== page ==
New legislation introduced in the U.S. House of Representatives would criminalize extortion by foreign officials, enabling the Department of Justice to indict such officials for demanding a bribe. The bill seeks to fill a gap in the Foreign Corrupt Practices Act, which prohibits only the paying or offering of a bribe.

The Foreign Extortion Prevention Act was introduced on Aug. 2 by Rep. Sheila Jackson Lee (D-Texas), Rep. John Curtis (R-Utah), Rep. Tom Malinowski (D-N.J.), and Rep. Richard Hudson (R-N.C.). The Act proposes to prevent the demanding of a bribe by amending 18 U.S. Code (USC), Section 201, the domestic bribery statute, rather than amending the FCPA.

“U.S. businesses abroad are regularly targeted by foreign extortionists,” Curtis said in a statement introducing the legislation. “Transnational kleptocrats hide under the veneer of officialdom and abuse their power to warp the regulatory environment, attempting to co-opt or eliminate legitimate job-creators and entrepreneurs who follow the rules.”

Curtis added: “The Foreign Extortion Prevention Act would protect U.S. businesses from these individuals by punishing the demand side of bribery. Currently, a business being extorted for a bribe can only say ‘I can’t pay you a bribe because it is illegal, and I might get arrested.’ This long-overdue bill would enable them to add, ‘and so will you.’ ”

New language would also be added to the amended Foreign Extortion Prevention Act: “The term ‘foreign official’ means any officer or employee (a) of a foreign government or any department, agency, or instrumentality thereof; (b) of a public international organization; or (c) any person acting in an official capacity for or on behalf of any such government or department, agency, or instrumentality, or for or on behalf of any such public international organization.”

Additionally, the amended 18 USC 201 would state that “the term ‘public international organization’ means (a) an organization that is designated by Executive Order pursuant to section 1 of the International Organizations Immunities Act (22 U.S.C. 288); or (b) any other international organization that is designated by the President by Executive order for the purposes of this section, effective as of the date of publication of such order in the Federal Register.”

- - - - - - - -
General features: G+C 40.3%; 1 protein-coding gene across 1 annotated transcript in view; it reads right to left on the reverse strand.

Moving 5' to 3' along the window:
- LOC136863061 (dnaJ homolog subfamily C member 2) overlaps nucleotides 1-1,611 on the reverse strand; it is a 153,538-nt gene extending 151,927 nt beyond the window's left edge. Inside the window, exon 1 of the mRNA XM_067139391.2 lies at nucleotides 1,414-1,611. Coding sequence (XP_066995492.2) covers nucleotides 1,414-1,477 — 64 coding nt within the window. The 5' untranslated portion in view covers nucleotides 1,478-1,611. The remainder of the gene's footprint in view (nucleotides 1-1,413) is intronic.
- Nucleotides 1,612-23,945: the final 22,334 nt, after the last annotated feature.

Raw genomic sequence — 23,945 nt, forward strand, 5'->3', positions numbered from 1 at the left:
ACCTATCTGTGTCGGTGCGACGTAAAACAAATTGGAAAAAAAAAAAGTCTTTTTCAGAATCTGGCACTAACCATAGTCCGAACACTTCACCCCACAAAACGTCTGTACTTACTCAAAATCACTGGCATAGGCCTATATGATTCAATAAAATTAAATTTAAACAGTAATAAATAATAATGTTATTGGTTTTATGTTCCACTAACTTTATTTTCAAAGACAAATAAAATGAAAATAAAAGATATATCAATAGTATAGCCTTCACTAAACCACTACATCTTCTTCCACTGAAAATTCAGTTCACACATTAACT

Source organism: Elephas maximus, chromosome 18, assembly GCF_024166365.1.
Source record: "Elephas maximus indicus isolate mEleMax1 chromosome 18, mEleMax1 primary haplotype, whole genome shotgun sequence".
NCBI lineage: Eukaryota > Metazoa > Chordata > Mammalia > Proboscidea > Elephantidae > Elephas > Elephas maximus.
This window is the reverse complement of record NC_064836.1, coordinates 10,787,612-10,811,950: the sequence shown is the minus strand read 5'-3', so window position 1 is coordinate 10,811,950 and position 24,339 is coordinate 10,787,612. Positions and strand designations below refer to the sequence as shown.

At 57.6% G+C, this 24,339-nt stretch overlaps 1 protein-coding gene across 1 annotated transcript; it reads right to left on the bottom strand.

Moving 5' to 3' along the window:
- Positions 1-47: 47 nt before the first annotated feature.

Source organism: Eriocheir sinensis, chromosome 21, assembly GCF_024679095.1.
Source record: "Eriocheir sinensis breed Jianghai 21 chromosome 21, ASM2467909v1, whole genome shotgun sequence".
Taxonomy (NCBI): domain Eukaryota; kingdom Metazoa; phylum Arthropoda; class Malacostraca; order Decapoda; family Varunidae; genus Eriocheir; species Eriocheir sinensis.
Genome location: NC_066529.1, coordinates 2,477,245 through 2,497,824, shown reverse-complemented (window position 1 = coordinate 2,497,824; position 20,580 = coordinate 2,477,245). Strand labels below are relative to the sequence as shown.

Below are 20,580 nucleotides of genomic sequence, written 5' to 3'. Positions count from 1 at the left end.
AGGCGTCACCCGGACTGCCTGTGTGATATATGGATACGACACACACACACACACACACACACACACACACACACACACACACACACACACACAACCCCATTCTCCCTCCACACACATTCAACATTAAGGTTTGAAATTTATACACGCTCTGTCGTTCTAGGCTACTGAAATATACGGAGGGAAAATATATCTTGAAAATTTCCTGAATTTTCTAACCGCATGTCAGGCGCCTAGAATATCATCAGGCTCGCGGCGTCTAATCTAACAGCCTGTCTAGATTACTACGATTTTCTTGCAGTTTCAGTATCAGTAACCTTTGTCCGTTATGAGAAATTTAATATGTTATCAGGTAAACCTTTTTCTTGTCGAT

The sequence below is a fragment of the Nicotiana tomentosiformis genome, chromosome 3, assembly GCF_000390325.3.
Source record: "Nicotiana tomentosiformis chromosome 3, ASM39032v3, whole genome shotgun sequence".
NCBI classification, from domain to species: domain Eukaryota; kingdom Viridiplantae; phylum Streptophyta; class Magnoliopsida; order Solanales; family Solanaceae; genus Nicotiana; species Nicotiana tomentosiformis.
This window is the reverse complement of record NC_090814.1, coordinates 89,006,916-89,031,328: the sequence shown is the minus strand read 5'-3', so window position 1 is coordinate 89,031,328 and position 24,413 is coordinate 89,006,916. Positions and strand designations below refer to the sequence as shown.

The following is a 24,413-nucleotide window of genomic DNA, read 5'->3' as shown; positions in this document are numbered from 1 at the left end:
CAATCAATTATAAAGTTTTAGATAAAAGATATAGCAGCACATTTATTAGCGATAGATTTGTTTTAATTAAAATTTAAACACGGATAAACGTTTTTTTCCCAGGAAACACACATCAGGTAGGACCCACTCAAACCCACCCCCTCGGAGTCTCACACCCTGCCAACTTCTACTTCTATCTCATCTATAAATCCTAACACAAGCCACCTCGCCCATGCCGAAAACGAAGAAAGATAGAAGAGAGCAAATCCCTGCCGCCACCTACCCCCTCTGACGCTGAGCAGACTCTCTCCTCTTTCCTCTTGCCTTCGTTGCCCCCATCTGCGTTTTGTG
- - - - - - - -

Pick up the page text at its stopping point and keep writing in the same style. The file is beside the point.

The amended 18 USC 201 would also add new language stating that, “whoever, being a foreign official or person selected to be a foreign official, otherwise than as provided by law for the proper discharge of official duty, directly or indirectly, corruptly demands, seeks, receives, accepts, or agrees to receive or accept anything of value personally or for any other person or entity, in return for (1) being influenced in the performance of any official act; or (2) being induced to do or omit to do any act in violation of the official duty of such official or person, shall be fined under this title or imprisoned for not more than two years or both.”

Complementary efforts

“Pursuing the extortionists is crucial to ending the entire system of international bribery,” Hudson said. “Even if a kleptocrat cannot be immediately extradited, a U.S. indictment serves as a play-by-play of the crime committed that can be used to support additional measures—such as sanctions—and can force transnational criminals to think twice before traveling abroad to spend their ill-gotten gains. Moreover, a U.S. indictment can help the forces of the rule of law in other countries to root out corruption by pressuring the domestic government in question to charge the individual.”

The Foreign Extortion Prevention Act seeks to bring U.S. laws in line with international best practices. Numerous countries—including the United Kingdom, France, the Netherlands, and Switzerland—have already criminalized foreign extortion.

In addition, the Organization for Economic Cooperation and Development (OECD), which maintains the OECD Anti-Bribery Convention, published in 2018 a report, in which it examined whether public officials on the receiving end of sanctioned bribe schemes were criminally sanctioned or otherwise disciplined. The results were based on a survey sent to parties of the OECD Anti-Bribery Convention seeking information on the “flip side” of 55 supply-side foreign bribery cases that had been concluded with sanctions being imposed on a briber by another party to the Convention.

Among the key findings of that report: Enforcement actions targeting public officials do take place, but the rate of sanctioning is not particularly high. According to the findings, at least one public official was sanctioned in only one fifth of the 55 cases covered by the survey.

Conflicting language

If Congress were to enact the Foreign Extortion Prevention Act, legal hurdles in prosecuting foreign officials who demand bribes would still exist. Some of those hurdles were discussed by Mike Koehler in his blog, The FCPA Professor.

One question, for example, is what would happen if what the foreign official demands or seeks “qualifies as a facilitation payment under the FCPA’s anti-bribery provisions,” Koehler wrote. “The Foreign Extortion Prevention Act is silent on this relevant issue.”

Another question, he said, is what would happen if what the foreign official demands or seeks “qualifies as a reasonable and bona fide expenditure under the affirmative defense to the FCPA’s anti-bribery provisions? Again, the Foreign Extortion Prevention Act is silent on this relevant issue.”

Nonetheless, the compliance and legal community should welcome the introduction of the Foreign Extortion Prevention Act as it could create a more balanced approach to enforcement.